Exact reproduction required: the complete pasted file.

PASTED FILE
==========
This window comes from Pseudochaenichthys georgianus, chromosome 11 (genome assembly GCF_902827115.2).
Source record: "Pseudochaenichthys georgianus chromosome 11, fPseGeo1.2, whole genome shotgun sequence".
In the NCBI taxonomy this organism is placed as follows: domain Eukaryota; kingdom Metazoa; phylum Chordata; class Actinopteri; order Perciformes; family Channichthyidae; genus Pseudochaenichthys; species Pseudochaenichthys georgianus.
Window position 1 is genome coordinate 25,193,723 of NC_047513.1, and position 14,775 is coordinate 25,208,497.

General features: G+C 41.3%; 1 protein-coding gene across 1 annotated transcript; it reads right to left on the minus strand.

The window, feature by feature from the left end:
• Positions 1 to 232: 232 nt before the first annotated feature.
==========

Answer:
This window comes from Pseudochaenichthys georgianus, chromosome 11 (genome assembly GCF_902827115.2).
Source record: "Pseudochaenichthys georgianus chromosome 11, fPseGeo1.2, whole genome shotgun sequence".
In the NCBI taxonomy this organism is placed as follows: domain Eukaryota; kingdom Metazoa; phylum Chordata; class Actinopteri; order Perciformes; family Channichthyidae; genus Pseudochaenichthys; species Pseudochaenichthys georgianus.
Window position 1 is genome coordinate 25,193,723 of NC_047513.1, and position 14,775 is coordinate 25,208,497.

General features: G+C 41.3%; 1 protein-coding gene across 1 annotated transcript; it reads right to left on the minus strand.

The window, feature by feature from the left end:
• Positions 1 to 232: 232 nt before the first annotated feature.